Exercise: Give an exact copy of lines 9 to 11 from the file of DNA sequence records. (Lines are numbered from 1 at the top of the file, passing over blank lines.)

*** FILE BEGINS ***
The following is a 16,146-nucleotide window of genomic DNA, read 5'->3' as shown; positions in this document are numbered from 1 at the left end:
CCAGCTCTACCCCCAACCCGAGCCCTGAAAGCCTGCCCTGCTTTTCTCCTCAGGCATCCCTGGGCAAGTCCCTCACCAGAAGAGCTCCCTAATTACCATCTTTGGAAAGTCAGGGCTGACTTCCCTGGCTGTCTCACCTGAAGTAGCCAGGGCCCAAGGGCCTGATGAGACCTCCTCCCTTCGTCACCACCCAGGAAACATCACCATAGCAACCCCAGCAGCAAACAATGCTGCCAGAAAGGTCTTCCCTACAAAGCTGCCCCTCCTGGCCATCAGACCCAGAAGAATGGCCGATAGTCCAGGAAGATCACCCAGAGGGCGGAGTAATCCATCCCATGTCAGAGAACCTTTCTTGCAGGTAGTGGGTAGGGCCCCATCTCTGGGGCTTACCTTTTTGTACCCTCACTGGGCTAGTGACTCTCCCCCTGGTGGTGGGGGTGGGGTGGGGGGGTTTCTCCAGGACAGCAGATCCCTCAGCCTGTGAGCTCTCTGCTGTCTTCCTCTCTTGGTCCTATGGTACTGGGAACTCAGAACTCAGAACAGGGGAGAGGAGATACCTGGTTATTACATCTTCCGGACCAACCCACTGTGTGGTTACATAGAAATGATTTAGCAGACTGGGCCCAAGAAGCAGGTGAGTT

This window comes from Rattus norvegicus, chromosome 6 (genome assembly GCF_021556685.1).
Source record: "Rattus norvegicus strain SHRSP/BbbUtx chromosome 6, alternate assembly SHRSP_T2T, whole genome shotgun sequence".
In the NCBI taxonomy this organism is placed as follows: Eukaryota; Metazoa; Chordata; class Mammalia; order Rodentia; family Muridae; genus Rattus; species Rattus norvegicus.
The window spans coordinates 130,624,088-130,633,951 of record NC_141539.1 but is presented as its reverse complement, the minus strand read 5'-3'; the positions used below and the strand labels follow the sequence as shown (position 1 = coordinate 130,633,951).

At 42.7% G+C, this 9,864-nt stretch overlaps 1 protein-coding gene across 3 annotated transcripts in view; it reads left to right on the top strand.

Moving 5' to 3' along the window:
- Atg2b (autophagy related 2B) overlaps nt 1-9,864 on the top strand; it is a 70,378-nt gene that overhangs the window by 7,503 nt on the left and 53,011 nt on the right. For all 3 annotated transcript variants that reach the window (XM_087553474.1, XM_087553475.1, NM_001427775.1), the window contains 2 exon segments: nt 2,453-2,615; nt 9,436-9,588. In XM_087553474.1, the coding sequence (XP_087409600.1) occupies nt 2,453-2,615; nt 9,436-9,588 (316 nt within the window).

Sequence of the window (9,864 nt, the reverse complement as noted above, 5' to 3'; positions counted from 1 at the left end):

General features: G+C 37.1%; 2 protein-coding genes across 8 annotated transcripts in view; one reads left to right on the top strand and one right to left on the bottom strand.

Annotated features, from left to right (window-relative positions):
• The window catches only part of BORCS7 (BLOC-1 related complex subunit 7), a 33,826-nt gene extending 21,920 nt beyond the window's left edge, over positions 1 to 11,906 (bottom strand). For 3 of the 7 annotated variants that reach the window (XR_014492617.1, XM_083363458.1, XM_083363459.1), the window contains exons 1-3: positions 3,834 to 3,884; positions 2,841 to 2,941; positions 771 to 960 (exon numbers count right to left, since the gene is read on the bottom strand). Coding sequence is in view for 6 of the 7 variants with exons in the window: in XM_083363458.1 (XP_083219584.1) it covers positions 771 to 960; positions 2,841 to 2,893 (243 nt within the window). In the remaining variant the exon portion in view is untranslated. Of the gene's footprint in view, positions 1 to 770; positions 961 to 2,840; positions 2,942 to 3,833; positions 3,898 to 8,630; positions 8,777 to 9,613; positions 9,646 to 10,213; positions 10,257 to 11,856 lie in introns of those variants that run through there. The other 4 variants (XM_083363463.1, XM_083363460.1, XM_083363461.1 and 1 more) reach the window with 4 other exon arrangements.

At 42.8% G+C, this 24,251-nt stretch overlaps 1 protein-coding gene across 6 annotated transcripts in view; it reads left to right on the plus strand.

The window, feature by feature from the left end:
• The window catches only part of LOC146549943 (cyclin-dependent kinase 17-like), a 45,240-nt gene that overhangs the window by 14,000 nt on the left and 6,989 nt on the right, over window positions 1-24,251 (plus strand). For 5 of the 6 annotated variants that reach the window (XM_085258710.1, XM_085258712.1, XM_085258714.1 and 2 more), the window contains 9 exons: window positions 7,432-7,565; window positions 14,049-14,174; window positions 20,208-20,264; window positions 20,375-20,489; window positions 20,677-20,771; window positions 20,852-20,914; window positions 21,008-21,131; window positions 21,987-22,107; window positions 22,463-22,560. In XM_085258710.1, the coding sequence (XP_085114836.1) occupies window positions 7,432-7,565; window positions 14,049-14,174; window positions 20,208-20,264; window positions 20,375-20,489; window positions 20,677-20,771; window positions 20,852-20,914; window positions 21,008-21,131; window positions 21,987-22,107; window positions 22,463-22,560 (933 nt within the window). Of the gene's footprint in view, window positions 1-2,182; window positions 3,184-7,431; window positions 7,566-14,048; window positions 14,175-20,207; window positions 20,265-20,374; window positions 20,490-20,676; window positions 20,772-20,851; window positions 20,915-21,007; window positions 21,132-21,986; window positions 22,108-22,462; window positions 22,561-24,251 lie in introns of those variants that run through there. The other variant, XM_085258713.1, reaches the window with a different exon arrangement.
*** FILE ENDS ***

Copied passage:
- Atg2b (autophagy related 2B) overlaps nt 1-9,864 on the top strand; it is a 70,378-nt gene that overhangs the window by 7,503 nt on the left and 53,011 nt on the right. For all 3 annotated transcript variants that reach the window (XM_087553474.1, XM_087553475.1, NM_001427775.1), the window contains 2 exon segments: nt 2,453-2,615; nt 9,436-9,588. In XM_087553474.1, the coding sequence (XP_087409600.1) occupies nt 2,453-2,615; nt 9,436-9,588 (316 nt within the window).

Sequence of the window (9,864 nt, the reverse complement as noted above, 5' to 3'; positions counted from 1 at the left end):

General features: G+C 37.1%; 2 protein-coding genes across 8 annotated transcripts in view; one reads left to right on the top strand and one right to left on the bottom strand.